Sexy Primes: What Are They?

You are probably shocked about the title and you will probably think that this is a joke. Well, it’s not. There are really sexy primes and in fact, there are some research about them.

Sexy primes are prime numbers which differ by 6. The pair (5,11) are examples of sexy primes, while (7,13,19) are triplet sexy primes. Quadruplet and quintuplet primes also exist and examples of them are (5,11,17,23) and (5,11,17,23,29) respectively. Sadly, there is only one quintuplet sexy prime.

Sexy Prime or Not

“No, I am not a sexy Prime.”

Just like the search for twin primes, the search for sexy primes are also in progress (especially for single mathematicians). As of this writing, the greatest sexy prime pair found has 11,593 digits (the first number) and the greatest prime triplet has 5132 digits (the first number).

In September 2010, Ken Davis found the largest quadruplet sexy prime yet, a 1004-digit with p = 23333 + 1582534968299.

The proof that there is one quintuplet prime is quite easy. It only involves finding testing all the possible remainders of integers when divided by 5 (recall equivalence classes) and prove that one of (p, p + 6, p + 12, p + 18, p + 24) is prime.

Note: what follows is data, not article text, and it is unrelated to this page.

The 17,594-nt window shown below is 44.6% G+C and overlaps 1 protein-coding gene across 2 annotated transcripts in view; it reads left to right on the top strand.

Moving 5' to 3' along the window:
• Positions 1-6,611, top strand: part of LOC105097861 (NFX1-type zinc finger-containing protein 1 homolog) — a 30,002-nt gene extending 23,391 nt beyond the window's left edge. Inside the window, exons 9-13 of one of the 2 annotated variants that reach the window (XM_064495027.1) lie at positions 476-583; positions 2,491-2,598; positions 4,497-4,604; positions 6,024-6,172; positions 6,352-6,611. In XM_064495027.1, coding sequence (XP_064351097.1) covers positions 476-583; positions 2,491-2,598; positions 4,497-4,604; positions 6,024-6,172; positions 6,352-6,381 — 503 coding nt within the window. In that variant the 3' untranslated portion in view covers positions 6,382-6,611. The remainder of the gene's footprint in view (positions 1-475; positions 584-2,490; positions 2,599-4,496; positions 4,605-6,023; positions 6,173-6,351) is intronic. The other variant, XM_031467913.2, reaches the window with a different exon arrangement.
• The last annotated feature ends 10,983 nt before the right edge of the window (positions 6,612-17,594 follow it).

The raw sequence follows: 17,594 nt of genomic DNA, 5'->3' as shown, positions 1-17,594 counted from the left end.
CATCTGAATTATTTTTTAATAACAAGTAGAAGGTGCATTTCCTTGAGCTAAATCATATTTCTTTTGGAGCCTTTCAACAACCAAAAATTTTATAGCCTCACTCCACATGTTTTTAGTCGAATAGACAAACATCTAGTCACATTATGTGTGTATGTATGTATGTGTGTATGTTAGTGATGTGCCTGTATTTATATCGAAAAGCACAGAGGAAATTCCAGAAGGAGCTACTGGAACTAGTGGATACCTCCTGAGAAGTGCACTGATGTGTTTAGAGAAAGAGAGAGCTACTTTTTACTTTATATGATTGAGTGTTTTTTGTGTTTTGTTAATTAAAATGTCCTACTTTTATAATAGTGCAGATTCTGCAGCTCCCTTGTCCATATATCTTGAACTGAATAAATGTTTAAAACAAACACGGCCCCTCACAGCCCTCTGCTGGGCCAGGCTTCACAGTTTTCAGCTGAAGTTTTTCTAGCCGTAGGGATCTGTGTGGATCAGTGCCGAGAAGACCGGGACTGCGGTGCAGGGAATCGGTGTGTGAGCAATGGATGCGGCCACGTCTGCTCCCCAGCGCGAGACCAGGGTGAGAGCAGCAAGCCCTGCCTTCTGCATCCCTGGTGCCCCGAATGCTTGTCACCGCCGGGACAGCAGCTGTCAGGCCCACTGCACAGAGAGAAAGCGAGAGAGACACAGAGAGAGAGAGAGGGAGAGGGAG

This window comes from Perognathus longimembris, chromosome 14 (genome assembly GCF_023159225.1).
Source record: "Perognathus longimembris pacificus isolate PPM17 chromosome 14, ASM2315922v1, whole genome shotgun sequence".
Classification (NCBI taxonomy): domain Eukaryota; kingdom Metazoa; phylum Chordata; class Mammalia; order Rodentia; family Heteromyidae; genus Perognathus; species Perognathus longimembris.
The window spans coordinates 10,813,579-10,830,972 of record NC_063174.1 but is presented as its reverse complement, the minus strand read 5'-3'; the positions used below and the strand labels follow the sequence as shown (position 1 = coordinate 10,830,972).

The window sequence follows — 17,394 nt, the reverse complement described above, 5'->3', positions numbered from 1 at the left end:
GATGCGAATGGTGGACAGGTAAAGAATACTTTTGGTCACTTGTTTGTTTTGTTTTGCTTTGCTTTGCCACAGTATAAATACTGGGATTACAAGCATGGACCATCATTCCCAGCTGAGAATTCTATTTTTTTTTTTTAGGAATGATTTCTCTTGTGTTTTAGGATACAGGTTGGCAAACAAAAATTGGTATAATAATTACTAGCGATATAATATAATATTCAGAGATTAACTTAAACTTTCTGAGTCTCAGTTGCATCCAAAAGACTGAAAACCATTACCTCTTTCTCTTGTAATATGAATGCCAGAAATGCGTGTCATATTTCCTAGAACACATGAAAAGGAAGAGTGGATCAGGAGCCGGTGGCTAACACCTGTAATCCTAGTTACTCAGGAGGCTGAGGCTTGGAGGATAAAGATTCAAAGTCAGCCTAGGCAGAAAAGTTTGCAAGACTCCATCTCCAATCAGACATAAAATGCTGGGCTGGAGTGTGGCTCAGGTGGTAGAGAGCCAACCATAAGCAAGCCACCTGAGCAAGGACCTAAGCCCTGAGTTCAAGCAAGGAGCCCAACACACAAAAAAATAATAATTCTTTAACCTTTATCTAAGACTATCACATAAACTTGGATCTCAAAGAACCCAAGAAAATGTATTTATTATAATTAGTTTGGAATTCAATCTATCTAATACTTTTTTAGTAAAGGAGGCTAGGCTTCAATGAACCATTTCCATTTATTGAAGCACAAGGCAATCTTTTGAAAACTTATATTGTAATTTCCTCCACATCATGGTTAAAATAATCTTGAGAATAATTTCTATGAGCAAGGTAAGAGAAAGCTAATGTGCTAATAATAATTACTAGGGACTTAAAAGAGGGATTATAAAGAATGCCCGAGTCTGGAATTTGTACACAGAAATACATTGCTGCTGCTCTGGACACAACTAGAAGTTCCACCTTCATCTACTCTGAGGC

Reference: Wikipedia, Image Credit: Optimus Convoy, Devian Art

Domain and Range on a Graphical Perspective

Two weeks ago, I  discussed the basic concepts of domain and range which I presented in an ‘algebraic way.’ In this post, I would like to discuss these concepts from a graphical perspective.

The domain of a function x is the set of points on the x-axis where if a vertical line is drawn, it will hit a point on the graph. Take for instance, in the linear function f(x) = 2x,  we are sure that we can always hit a point wherever we draw a vertical line. In algebraic explanation, we can always find an f(x) for every x. Therefore, we can conclude the that domain of f is the set of real numbers. On the other hand, if we draw a horizontal line and it hits the graph, then it is part of the range of the graph. Clearly, the range of the f is also the set of real numbers.

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What is the shape in three dimensions?

Got this problem from a seminar yesterday, and I think it’s a pretty good exercise for visualization.  The bottom, side, and front views of an object is shown below.

shape in 3d

How does the object look in three dimensions? There is a good discussion about this problem in StackExchange

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